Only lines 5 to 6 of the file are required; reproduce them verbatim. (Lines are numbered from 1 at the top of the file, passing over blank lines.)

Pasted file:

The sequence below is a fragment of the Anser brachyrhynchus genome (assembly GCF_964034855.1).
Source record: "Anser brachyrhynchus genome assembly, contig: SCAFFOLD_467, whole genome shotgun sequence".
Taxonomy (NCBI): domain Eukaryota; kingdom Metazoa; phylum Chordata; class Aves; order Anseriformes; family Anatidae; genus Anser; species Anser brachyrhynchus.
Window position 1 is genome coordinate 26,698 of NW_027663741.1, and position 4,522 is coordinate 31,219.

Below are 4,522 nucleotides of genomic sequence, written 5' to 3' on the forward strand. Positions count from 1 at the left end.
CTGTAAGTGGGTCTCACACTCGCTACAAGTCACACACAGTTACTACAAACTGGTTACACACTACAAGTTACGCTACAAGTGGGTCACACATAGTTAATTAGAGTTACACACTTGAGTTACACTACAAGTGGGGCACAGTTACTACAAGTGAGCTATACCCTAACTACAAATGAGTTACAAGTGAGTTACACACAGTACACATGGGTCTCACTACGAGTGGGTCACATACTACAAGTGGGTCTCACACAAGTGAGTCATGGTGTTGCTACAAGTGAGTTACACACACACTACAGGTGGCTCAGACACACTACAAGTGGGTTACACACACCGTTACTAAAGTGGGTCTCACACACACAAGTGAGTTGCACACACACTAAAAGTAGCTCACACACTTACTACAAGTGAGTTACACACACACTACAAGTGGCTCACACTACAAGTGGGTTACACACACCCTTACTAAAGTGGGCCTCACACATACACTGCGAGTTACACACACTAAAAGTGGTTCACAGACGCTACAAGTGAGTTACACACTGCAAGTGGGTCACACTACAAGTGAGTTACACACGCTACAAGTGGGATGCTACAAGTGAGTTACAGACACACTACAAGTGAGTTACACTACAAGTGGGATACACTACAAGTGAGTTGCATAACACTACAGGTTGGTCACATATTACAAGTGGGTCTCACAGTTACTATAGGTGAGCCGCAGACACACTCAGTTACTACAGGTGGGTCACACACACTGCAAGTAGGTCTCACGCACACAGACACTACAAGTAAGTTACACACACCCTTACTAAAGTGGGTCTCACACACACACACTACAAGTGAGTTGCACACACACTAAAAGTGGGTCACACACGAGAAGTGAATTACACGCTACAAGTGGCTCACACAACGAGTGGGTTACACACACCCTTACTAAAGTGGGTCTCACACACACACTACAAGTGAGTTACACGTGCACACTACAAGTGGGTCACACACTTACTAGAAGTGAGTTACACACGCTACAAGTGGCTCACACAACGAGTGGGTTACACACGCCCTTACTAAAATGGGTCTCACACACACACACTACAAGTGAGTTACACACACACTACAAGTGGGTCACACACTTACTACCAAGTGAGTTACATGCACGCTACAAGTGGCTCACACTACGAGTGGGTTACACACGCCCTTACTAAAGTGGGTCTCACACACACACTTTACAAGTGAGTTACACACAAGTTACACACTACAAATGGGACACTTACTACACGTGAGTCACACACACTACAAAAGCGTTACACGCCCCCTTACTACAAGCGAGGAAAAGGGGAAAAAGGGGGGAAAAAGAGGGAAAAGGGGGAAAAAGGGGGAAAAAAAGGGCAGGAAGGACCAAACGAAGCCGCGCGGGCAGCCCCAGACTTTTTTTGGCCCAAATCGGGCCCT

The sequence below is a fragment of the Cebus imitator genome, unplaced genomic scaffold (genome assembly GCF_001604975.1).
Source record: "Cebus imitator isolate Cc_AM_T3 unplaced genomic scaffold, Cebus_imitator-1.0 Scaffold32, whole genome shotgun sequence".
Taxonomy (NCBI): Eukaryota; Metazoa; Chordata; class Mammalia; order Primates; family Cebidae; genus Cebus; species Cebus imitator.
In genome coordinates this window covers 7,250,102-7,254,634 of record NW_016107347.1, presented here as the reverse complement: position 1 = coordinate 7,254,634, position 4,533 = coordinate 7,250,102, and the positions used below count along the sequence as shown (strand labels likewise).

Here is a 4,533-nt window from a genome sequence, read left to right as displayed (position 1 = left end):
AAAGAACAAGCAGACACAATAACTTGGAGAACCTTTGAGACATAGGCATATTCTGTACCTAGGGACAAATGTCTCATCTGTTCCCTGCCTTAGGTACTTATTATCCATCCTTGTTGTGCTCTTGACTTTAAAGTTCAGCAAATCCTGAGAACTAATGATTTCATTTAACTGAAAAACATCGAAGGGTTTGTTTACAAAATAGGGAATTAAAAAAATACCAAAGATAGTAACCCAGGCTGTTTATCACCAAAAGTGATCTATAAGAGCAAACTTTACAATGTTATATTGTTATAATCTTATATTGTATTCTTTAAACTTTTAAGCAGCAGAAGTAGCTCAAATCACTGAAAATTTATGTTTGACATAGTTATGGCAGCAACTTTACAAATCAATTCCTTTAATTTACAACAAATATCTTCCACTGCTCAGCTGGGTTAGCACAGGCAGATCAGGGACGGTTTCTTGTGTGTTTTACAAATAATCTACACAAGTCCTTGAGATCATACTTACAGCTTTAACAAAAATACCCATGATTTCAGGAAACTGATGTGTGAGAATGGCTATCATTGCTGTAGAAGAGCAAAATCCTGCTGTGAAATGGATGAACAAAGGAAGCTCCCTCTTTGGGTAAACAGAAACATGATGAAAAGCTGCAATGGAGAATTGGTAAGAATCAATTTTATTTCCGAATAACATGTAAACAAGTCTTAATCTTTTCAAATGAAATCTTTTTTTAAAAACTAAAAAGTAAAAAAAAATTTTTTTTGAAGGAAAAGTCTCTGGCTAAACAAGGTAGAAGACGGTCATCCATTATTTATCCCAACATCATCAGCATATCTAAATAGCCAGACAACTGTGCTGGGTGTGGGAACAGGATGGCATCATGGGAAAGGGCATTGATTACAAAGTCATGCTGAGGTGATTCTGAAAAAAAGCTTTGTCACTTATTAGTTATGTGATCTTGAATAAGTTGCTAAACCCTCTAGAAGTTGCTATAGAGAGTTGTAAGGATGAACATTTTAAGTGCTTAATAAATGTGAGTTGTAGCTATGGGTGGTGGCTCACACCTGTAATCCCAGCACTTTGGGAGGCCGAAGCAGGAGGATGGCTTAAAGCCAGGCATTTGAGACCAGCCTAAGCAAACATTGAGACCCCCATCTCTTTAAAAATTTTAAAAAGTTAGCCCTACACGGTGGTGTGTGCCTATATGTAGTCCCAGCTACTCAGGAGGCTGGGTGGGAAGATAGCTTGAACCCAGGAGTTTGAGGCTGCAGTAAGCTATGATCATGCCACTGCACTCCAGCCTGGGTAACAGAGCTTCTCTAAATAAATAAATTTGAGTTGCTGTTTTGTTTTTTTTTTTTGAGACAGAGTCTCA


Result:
Below are 4,522 nucleotides of genomic sequence, written 5' to 3' on the forward strand. Positions count from 1 at the left end.
CTGTAAGTGGGTCTCACACTCGCTACAAGTCACACACAGTTACTACAAACTGGTTACACACTACAAGTTACGCTACAAGTGGGTCACACATAGTTAATTAGAGTTACACACTTGAGTTACACTACAAGTGGGGCACAGTTACTACAAGTGAGCTATACCCTAACTACAAATGAGTTACAAGTGAGTTACACACAGTACACATGGGTCTCACTACGAGTGGGTCACATACTACAAGTGGGTCTCACACAAGTGAGTCATGGTGTTGCTACAAGTGAGTTACACACACACTACAGGTGGCTCAGACACACTACAAGTGGGTTACACACACCGTTACTAAAGTGGGTCTCACACACACAAGTGAGTTGCACACACACTAAAAGTAGCTCACACACTTACTACAAGTGAGTTACACACACACTACAAGTGGCTCACACTACAAGTGGGTTACACACACCCTTACTAAAGTGGGCCTCACACATACACTGCGAGTTACACACACTAAAAGTGGTTCACAGACGCTACAAGTGAGTTACACACTGCAAGTGGGTCACACTACAAGTGAGTTACACACGCTACAAGTGGGATGCTACAAGTGAGTTACAGACACACTACAAGTGAGTTACACTACAAGTGGGATACACTACAAGTGAGTTGCATAACACTACAGGTTGGTCACATATTACAAGTGGGTCTCACAGTTACTATAGGTGAGCCGCAGACACACTCAGTTACTACAGGTGGGTCACACACACTGCAAGTAGGTCTCACGCACACAGACACTACAAGTAAGTTACACACACCCTTACTAAAGTGGGTCTCACACACACACACTACAAGTGAGTTGCACACACACTAAAAGTGGGTCACACACGAGAAGTGAATTACACGCTACAAGTGGCTCACACAACGAGTGGGTTACACACACCCTTACTAAAGTGGGTCTCACACACACACTACAAGTGAGTTACACGTGCACACTACAAGTGGGTCACACACTTACTAGAAGTGAGTTACACACGCTACAAGTGGCTCACACAACGAGTGGGTTACACACGCCCTTACTAAAATGGGTCTCACACACACACACTACAAGTGAGTTACACACACACTACAAGTGGGTCACACACTTACTACCAAGTGAGTTACATGCACGCTACAAGTGGCTCACACTACGAGTGGGTTACACACGCCCTTACTAAAGTGGGTCTCACACACACACTTTACAAGTGAGTTACACACAAGTTACACACTACAAATGGGACACTTACTACACGTGAGTCACACACACTACAAAAGCGTTACACGCCCCCTTACTACAAGCGAGGAAAAGGGGAAAAAGGGGGGAAAAAGAGGGAAAAGGGGGAAAAAGGGGGAAAAAAAGGGCAGGAAGGACCAAACGAAGCCGCGCGGGCAGCCCCAGACTTTTTTTGGCCCAAATCGGGCCCT